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Roque v. United States

United States District Court, D. Connecticut

September 24, 2019

Jose Roque Plaintiff,
United States of America Defendants.


          Hon. Vanessa L. Bryant, United States District Judge.

         Jose Roque (“Roque”), petitions for his sentence to be vacated pursuant to 28 U.S.C. § 2255. On October 1, 2014, this Court sentenced Roque to 180 months in prison for one count of unlawful possession of a firearm by a convicted felon in violation of 18 U.S.C. § 922(g)(1) and 18 U.S.C. § 924(a)(2) in United States v. Roque, case number 3:11-cr-35. The Court determined that Roque was a career criminal under the Armed Career Criminal Act (“ACCA”). [Dkt. 4 at 2-3]. Therefore, Roque was subject to an enhanced Guidelines range of 262 to 327 months, and a mandatory minimum of 180 months. Id. The Court sentenced Roque to 180 months of incarceration. Id. at 3. Roque remains incarcerated.

         Roque now argues that his sentence is unconstitutional because the residual clause of the ACCA clause defining a violent felony is void for vagueness under the new rule announced in Johnson v. United States 135 S.Ct. 2551 (2015) and made retroactively applicable to cases on collateral review in Welch v. United States, 136 S.Ct. 1257, 1268 (2016).

         Roque’s § 2255 Petition is DENIED for two independent reasons: because of Roque’s procedural default and because the petition fails on its merits.

         I. Legal Standard for Habeas Review

         Under Section 2255, a prisoner in federal custody may petition the court which imposed the sentence to vacate, set aside, or correct the sentence. 28 U.S.C. § 2255. Relief under Section 2255 is generally available “only for a constitutional error, a lack of jurisdiction in the sentencing court, or an error of law or fact that constitutes a fundamental defect which inherently results in a complete miscarriage of justice.” Graziano v. United States, 83 F.3d 587, 590 (2d Cir. 1996) (internal quotation marks and citations omitted) (cited in United States v. Hoskins, 905 F.3d 97, 102 (2d Cir. 2018)). Section 2255 provides that a district court should grant a hearing “[u]nless the motion and the files and records of the case conclusively show that the prisoner is entitled to no relief.” 28 U.S.C.§ 2255(b).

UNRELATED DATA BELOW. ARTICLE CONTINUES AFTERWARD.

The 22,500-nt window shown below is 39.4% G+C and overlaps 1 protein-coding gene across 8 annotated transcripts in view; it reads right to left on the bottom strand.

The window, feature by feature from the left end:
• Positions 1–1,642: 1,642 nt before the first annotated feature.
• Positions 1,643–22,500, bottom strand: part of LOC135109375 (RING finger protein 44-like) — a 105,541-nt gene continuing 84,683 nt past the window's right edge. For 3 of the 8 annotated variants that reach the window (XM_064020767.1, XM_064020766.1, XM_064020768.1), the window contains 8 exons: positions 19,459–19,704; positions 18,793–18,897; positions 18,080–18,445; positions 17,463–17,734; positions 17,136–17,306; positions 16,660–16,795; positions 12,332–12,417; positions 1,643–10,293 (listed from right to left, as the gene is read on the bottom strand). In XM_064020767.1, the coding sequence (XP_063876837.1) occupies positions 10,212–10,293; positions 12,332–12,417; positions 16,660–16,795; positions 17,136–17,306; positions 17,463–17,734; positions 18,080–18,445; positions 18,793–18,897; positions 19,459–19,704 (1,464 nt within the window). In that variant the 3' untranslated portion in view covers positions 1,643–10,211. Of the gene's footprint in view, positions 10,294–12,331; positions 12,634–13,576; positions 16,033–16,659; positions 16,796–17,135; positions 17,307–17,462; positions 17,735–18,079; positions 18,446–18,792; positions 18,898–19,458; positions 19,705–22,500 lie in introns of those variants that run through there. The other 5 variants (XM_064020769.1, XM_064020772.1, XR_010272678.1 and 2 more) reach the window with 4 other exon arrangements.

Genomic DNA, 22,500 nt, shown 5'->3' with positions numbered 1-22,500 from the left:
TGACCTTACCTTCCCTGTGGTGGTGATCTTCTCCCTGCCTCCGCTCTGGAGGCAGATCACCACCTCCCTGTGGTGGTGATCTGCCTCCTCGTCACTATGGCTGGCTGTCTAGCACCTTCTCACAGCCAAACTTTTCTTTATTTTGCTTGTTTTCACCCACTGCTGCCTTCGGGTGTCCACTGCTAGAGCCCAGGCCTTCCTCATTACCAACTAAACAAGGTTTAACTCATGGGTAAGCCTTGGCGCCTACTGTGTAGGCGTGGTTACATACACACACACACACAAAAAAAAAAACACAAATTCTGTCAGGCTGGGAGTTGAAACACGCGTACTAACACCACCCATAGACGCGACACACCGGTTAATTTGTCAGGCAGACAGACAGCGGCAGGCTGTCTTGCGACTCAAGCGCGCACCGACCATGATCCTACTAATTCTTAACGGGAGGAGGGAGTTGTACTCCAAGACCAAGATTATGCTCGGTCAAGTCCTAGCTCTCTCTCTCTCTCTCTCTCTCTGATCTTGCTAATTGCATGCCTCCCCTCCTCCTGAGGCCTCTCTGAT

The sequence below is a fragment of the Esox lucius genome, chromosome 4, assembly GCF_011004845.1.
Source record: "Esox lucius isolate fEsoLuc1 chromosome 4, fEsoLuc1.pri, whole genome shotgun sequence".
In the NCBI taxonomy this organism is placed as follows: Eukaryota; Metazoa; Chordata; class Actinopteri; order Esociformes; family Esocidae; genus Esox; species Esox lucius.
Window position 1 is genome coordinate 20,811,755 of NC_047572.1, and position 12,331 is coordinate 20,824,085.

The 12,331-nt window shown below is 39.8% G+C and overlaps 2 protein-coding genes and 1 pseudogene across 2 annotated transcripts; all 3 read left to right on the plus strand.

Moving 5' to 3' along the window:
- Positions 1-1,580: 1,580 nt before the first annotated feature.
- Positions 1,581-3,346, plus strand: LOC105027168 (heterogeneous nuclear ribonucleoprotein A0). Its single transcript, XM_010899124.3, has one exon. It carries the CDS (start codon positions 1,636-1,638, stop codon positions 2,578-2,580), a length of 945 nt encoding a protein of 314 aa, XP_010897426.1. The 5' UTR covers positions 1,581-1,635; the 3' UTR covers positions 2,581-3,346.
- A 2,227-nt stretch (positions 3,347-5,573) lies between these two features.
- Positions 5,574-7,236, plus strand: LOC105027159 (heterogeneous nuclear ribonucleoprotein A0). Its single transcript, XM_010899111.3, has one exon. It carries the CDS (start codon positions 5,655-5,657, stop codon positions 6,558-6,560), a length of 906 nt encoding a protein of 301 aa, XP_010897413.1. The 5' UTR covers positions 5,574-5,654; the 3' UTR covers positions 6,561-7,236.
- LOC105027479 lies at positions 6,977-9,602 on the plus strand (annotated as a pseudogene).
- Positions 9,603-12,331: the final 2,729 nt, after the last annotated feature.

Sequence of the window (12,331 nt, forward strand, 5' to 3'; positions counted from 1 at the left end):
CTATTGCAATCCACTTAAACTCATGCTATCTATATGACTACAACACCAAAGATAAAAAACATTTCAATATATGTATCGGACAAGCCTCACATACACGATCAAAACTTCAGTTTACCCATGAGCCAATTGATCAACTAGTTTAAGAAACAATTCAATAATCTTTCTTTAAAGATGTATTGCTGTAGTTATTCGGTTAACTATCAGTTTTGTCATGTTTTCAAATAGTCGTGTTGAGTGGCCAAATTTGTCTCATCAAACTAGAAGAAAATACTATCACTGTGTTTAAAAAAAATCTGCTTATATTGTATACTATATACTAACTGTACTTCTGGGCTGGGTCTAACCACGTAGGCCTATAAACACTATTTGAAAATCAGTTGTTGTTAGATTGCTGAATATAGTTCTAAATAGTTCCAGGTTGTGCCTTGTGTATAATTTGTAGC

“In general, a claim may not be presented in a habeas petition where the petitioner failed to properly raise the claim on direct review.” Zhang v. United States, 506 F.2d 162, 166 (2d Cir. 2007) (“A motion under § 2255 is not a substitute for an appeal.”). “An exception applies, however, if the defendant establishes (1) cause for the procedural default and ensuring prejudice or (2) actual innocence.” U.S. v. Thorn, 659 F.3d 227, 231 (2d Cir. 2011); see Bousley v. United States, 523 U.S. 614, 622 (1998) (“Where a defendant has procedurally defaulted a claim by failing to raise it on direct review, the claim may be raised in habeas only if the defendant can first demonstrate either cause and actual prejudice, or that he is actually innocent.”)

         II. Background

         A. Legal Developments

         The ACCA statutorily increases the sentences of felons in possession who have been previously convicted of three or more crimes are either “violent felonies” or “serious drug offenses.” The sentence enhancement provision of the ACCA provides:

In the case of a person who violates section 922(g) of this title and has three previous convictions… for a violent felony or a serious drug offense, or both, committed on occasions different from one another, such person shall be fined under this title and imprisoned not less than fifteen years, and, notwithstanding any other provision of law, the court shall not suspend the sentence of, or grant a probationary sentence to, such person with respect to the conviction under section 922(g).

18 U.S.C. §924(e)(1). The ACCA defines “violent felony” for purposes of the sentence enhancement provision as follows:

(B) the term “violent felony” means any crime punishable by imprisonment for a term exceeding one year, or any act of juvenile delinquency involving the use or carrying of a firearm, knife, or destructive device that would be punishable by imprisonment for such term if committed by an adult, that--
(i) has as an element the use, attempted use, or threatened use of physical force against the person of another; or
(ii) is burglary, arson, or extortion, involves use of explosives, or otherwise involves conduct that presents a serious potential ...

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